The start of the 2013 season came with very high expectations for Coach Pierce and the Bearkats. Coming into the season, the Kats received votes in the NCBWA poll and was picked to repeat as Southland Conference champions by the Coaches' and SID polls. After a disappointing 3–4 start, the Bearkats would go on to beat then #22 ranked Texas in Austin, and then #19 ranked Rice in Houston to right the ship. Following these big games, however, Sam Houston would lose back to back series' against UCONN and Dallas Baptist. Following these games, the Bearkats went 13–8 in their next 21, including wins over #17 Rice and #19 Houston, but lost a major home series to Oral Roberts which dropped SHSU's Ratings Percentage Index (RPI) far enough down to put an at-large bid for the 2013 regionals in jeopardy. Sam Houston accepted the challenge and worked its way back to finish the season going 13–1 after the Oral Roberts series, earning the #27 spot in the Collegiate Baseball poll. On May 17, 2013, Sam Houston State clinched its second straight outright Southland Conference Title with a 4–0 shutout of Central Arkansas. Following the regular season, Coach Pierce would win the Conference Coach of the Year award yet again, and would earn an at-large bid to the NCAA Tournament Baton Rouge Regional after failing to win the Southland Conference Tournament. In the NCAA tournament, the Bearkats defeated Louisiana-Lafayette in the first game 4–2 behind Luke Plucheck's 3 RBIs. In the winner's bracket, Sam Houston faced regional host and #1 overall LSU Tigers. With the help of a 5 run first inning the Bearkats led the top ranked Tigers 5–4 until the 8th inning. Sam Houston could not upset the Tigers, losing in heartbreaking fashion 8–5. In the last day of the Baton Rouge regional, Sam Houston faced the Ragin' Cajuns for the second time in three days. Sam Houston would jump out to a 3–0 lead, but errors would send the Bearkats home early, as they lost the final game of the season 5–7.
SHSU career coaching recordsEdit
|Coach||Number of Seasons||Overall Record||Winning Percentage|
|Matt Deggs||3- Current||156–93||.627|
|Year||Division||Overall Record||Conference Record||Notes|
|1949||Hap Malone||15–5||–||First season in modern era.|
|1960||Ray Benge||23–11||–||NAIA World Series|
|1961||Ray Benge||19–11||–||NAIA World Series|
|1962||Ray Benge||22–11||–||NAIA World Series|
|1963||Ray Benge||27–8||-||NAIA National Champions|
|1964||Ray Benge||27–8||–||NAIA World Series|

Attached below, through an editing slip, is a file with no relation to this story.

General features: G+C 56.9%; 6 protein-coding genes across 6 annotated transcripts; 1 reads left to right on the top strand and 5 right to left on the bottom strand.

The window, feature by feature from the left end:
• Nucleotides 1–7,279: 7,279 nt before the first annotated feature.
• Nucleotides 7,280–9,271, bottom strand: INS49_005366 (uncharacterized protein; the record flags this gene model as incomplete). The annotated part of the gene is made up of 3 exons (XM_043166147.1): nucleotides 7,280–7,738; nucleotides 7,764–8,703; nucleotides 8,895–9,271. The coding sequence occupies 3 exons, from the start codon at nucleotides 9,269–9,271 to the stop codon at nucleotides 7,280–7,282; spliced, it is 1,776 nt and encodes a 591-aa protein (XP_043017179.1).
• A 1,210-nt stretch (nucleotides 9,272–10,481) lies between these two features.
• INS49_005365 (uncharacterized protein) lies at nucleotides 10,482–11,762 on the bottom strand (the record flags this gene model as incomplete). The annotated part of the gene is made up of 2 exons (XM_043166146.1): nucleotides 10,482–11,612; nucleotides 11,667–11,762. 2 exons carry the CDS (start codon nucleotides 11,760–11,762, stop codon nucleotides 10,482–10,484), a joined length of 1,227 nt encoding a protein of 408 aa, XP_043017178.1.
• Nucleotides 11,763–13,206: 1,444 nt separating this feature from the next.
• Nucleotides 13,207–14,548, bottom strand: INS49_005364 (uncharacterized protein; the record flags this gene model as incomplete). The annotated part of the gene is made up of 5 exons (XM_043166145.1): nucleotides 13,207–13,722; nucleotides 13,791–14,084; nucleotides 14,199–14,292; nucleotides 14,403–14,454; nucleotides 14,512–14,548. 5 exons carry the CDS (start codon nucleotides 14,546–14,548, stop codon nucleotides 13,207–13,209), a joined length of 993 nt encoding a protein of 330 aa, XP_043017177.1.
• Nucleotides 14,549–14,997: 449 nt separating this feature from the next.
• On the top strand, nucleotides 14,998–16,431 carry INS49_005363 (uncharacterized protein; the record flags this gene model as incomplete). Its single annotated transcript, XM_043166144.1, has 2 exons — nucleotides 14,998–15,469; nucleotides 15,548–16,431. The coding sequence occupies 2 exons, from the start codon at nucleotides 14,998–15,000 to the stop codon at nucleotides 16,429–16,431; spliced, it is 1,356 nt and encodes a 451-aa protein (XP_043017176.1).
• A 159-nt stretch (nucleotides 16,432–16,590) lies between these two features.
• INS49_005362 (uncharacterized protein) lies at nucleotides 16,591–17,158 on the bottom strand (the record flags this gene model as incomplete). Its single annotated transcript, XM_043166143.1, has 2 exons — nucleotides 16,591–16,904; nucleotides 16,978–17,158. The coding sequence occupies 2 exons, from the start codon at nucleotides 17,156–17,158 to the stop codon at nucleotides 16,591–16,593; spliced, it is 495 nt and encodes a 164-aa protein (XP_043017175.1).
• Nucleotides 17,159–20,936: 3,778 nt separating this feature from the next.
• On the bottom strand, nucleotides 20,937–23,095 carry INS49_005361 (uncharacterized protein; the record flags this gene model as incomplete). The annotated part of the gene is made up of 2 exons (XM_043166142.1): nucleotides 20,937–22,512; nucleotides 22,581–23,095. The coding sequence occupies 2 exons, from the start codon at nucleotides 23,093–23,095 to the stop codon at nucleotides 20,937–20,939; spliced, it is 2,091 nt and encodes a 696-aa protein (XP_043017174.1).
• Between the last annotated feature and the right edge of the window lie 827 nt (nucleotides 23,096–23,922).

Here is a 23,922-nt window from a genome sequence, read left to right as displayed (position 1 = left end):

|1965||Ray Benge||22–8||–||NAIA World Series|
|1969||Bob Britt||24–11||–||NAIA Area Playoffs|
|1970||Bob Britt||33–9||–||NAIA Area Playoffs|
|1972||Bob Britt||33–13||–||NAIA World Series|
|1974||Bob Britt||42–11||–||NAIA World Series|
|1975||Bob Britt||43–14||–||NAIA World Series|
|1979||John Skeeters||38–14||–||NAIA Area Playoffs|
|1980||John Skeeters||40–16||–||NAIA Area Playoffs|
|1981||John Skeeters||38–18||–||NAIA Area Playoffs|
|1982||John Skeeters||33–23||–||NAIA Area Playoffs|
|1984||John Skeeters||42–18||–||NCAA Division II Regionals|
|1985||John Skeeters||35–21||12–6||NCAA Division II Regionals|
|1986||John Skeeters||45–17||16–4||NCAA Division II Regionals|
|1987||John Skeeters||44–18–1||17–3||NCAA Regionals|
|1989||John Skeeters||31–23||13–5||NCAA Regionals|
|1993||John Skeeters||30–26||13–9||Southland Tournament|
|1994||John Skeeters||29–24||15–9||Southland Tournament|
|1997||John Skeeters||26–27||17–11||Southland Tournament, NCAA Regionals|
|1998||John Skeeters||29–28||12–10||Southland Tournament|
|2000||John Skeeters||25–29||14–13||Southland Tournament|
|2007||Mark Johnson||40–24||18–12||Southland Tournament, NCAA Regionals|
|2008||Mark Johnson||37–25||18–12||Southland Tournament, NCAA Regionals|
|2009||Mark Johnson||36–24||18–14||Southland Tournament, NCAA Regionals|
|2011||Mark Johnson||35–24||17–16||Southland Tournament|
|2012||David Pierce||40–22||24–9||Southland Tournament, NCAA Regionals|
|2013||David Pierce||38–22||20–7||Southland Tournament, NCAA Regionals|
|2014||David Pierce||44–19||20–7||Southland Tournament, NCAA Regionals|
|2015||Matt Deggs||31–28||17–12||Southland Tournament|
|2016||Matt Deggs||42–22||24–6||Southland Tournament, NCAA Regionals|